Table 3-2 Industrial Growth in the Last Half Century of British Rule Small-scale enterprise Employment Value added (thousands) (million 1938 rupees) 1900/1901 13,308 2,296 1945/1946 12,074 2,083 Factory establishments Employment Value added (thousands) (million 1938 rupees) 601 379 2,983 2,461 Source: S. Sivasubramonian, op. cit. , for employment and value added in factories. For small-scale enterprise I assume value added to move proportionately to employment. In the last half century of British rule the output of factory industry rose about six-fold (about 4. per cent a year) whereas the output of small-scale industry declined. Their joint output rose about two-thirds (1. 2 per cent a year), and per head of population, joint output was rising by 0. 4 per cent a year. We know that output in the modern factory sector was zero in 1850, and if we assume that small enterprise output grew parallel with population from 1850 to 1900, then total industrial output would have grown by 0. 8 per cent a year in this period, or about 0. 3 per cent a year per head of population. Some increase seems plausible in this period of railway development and expanding international trade.
It therefore seems possible that in the last century of British rule, per capita output of industrial goods rose by a third. But in the first century of British rule, i. e. 17571857, it seems certain that industrial output fell per head of population because (a) the home and domestic market for luxury goods was cut so drastically; (b) the home market for yarn and cheap cloth was invaded by foreign competition. Over the whole period of British rule it therefore seems likely that industrial output per head of the population was not significantly changed.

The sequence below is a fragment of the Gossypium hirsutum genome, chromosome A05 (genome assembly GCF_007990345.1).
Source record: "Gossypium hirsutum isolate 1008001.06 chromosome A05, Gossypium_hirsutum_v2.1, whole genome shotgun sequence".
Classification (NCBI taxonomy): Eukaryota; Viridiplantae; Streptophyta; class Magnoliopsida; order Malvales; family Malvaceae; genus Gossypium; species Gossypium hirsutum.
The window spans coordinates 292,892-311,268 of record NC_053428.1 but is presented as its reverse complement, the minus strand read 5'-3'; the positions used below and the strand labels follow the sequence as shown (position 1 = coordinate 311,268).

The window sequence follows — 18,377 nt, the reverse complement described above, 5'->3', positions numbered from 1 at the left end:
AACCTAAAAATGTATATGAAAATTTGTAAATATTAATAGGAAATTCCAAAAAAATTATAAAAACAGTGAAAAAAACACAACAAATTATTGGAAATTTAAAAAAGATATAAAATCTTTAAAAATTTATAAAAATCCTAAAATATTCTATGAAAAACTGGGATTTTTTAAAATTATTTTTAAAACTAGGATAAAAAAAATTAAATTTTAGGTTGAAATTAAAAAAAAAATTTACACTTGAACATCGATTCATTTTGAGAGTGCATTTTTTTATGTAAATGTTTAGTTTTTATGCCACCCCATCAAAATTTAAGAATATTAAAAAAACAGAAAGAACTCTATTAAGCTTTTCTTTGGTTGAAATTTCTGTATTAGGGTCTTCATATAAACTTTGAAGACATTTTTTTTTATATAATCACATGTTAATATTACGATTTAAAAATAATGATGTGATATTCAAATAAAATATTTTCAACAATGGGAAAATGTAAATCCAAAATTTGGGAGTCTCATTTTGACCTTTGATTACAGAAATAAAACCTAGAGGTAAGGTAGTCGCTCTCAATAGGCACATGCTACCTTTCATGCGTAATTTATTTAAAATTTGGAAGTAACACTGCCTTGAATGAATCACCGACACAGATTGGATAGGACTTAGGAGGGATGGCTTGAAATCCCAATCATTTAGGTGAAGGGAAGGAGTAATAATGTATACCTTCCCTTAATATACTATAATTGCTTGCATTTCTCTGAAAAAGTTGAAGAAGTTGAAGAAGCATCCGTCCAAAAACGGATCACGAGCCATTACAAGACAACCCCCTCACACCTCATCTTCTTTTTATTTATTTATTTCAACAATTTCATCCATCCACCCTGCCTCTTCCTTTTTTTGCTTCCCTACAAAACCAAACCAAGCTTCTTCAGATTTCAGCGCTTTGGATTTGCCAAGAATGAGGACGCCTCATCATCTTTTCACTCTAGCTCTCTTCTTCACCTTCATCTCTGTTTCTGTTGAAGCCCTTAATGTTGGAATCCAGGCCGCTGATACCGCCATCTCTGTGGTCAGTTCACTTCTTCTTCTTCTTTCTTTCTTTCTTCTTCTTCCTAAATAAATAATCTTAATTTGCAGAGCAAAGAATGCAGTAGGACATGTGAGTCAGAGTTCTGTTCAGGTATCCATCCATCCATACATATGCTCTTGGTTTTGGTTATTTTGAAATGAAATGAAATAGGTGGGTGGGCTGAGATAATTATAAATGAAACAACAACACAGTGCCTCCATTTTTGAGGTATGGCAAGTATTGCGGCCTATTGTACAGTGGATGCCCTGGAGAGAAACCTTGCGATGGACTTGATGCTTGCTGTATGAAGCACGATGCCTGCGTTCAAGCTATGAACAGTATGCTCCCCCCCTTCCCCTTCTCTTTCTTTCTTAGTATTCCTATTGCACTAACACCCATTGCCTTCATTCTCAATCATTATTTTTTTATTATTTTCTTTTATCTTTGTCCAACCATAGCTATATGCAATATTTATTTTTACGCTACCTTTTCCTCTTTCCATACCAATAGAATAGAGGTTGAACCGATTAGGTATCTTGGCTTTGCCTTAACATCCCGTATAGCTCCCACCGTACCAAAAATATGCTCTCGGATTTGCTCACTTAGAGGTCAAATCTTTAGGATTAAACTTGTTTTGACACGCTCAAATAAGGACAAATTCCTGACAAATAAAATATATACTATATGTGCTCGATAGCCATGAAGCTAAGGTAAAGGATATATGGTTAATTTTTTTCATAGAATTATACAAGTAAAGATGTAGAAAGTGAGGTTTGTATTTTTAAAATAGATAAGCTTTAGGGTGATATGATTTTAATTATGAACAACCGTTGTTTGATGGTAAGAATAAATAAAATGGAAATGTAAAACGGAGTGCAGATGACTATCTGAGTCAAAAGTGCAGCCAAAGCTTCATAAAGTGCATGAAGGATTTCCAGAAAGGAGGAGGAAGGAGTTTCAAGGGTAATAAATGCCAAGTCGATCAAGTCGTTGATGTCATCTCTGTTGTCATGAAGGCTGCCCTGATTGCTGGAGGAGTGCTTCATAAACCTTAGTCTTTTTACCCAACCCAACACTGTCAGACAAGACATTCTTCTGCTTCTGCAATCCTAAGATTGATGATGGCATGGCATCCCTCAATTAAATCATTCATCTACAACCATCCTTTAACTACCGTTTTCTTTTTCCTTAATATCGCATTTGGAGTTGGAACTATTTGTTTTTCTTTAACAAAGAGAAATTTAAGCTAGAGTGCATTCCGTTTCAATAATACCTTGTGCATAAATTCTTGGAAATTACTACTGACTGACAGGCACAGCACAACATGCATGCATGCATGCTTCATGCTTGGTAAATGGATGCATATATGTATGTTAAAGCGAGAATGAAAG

The Economic Burden of Foreign Rule The major burden of foreign rule arose from the fact that the British raj was a regime of expatriates. Under an Indian administration, income from government service would have accrued to the local inhabitants and not to foreigners. The diversion of upper-class income into the hands of foreigners 19 inhibited the development of local industry because it put purchasing power into the hands of people with a taste for foreign goods. This increased imports and was particularly damaging to the luxury handicraft industries.
Another important effect of foreign rule on the long-run growth potential of the economy was the fact that a large part of its potential savings were siphoned abroad. This ‘drain’ of funds from India to the UK has been a point of major controversy between Indian nationalist historians and defenders of the British raj. However, the only real grounds for controversy are statistical. There can be no denial that there was a substantial outflow which lasted for 190 years. If these funds had been invested in India they could have made a significant contribution to raising income levels.
The first generation of British rulers was rapacious. Clive took quarter of a million pounds